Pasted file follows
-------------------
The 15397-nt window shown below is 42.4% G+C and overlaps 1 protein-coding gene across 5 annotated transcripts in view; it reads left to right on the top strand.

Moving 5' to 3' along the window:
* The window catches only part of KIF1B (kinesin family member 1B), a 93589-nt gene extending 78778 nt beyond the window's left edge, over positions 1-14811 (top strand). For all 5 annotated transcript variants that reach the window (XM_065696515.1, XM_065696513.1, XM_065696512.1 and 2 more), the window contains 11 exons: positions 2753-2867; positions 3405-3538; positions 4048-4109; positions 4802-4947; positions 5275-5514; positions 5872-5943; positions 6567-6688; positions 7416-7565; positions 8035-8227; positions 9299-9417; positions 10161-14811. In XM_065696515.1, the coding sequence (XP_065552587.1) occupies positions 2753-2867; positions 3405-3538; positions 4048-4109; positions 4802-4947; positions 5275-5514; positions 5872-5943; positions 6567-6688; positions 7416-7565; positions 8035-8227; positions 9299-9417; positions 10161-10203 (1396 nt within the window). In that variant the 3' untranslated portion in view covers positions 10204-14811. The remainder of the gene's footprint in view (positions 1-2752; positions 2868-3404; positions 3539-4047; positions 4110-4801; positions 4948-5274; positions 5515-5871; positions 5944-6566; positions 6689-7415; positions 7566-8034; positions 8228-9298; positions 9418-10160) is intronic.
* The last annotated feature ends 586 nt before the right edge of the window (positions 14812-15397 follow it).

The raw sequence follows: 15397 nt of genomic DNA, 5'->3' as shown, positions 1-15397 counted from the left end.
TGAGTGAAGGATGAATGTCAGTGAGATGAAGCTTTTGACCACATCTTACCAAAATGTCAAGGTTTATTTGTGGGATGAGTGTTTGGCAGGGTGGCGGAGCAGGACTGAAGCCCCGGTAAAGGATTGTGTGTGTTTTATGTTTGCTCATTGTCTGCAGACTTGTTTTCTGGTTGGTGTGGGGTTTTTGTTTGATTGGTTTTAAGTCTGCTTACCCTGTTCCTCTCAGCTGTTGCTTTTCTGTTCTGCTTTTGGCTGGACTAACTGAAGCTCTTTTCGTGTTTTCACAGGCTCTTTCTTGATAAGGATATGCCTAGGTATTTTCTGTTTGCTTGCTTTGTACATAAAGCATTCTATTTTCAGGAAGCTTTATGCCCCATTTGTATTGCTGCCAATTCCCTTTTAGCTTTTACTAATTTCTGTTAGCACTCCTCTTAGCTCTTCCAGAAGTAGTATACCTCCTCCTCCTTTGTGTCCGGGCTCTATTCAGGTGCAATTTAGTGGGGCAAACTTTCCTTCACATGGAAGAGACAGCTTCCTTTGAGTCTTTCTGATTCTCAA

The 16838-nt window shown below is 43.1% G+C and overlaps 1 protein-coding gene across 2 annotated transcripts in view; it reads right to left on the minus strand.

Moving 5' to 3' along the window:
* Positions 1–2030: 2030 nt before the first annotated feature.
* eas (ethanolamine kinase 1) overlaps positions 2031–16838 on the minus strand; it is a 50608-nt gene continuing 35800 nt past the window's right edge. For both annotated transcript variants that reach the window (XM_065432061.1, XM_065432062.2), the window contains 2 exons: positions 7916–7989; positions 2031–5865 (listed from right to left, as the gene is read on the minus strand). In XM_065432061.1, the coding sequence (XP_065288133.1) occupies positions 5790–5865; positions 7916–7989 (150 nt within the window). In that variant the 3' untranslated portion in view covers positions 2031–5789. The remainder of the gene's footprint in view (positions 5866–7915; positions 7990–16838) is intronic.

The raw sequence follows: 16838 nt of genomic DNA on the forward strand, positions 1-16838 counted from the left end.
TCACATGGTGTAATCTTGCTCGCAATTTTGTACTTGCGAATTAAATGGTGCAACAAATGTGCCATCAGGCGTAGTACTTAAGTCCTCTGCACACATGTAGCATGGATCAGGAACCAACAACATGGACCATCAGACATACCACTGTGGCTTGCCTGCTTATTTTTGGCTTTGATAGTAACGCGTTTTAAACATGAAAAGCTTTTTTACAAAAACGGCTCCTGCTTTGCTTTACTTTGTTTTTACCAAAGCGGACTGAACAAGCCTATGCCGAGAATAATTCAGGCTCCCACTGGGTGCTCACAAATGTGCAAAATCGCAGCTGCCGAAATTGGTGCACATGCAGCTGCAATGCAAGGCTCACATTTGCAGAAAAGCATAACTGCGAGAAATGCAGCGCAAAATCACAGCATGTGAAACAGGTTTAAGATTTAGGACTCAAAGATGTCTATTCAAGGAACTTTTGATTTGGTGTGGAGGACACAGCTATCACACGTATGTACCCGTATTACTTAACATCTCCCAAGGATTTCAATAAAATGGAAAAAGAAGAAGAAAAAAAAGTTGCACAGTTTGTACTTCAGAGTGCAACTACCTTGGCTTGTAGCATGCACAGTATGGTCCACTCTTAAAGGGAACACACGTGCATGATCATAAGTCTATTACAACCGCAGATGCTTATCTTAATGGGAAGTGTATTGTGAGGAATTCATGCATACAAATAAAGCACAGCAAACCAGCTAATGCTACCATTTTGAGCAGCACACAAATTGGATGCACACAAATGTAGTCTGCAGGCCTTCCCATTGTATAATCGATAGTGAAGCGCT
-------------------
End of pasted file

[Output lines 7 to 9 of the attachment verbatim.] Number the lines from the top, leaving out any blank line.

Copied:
The 16838-nt window shown below is 43.1% G+C and overlaps 1 protein-coding gene across 2 annotated transcripts in view; it reads right to left on the minus strand.

Moving 5' to 3' along the window:
* Positions 1–2030: 2030 nt before the first annotated feature.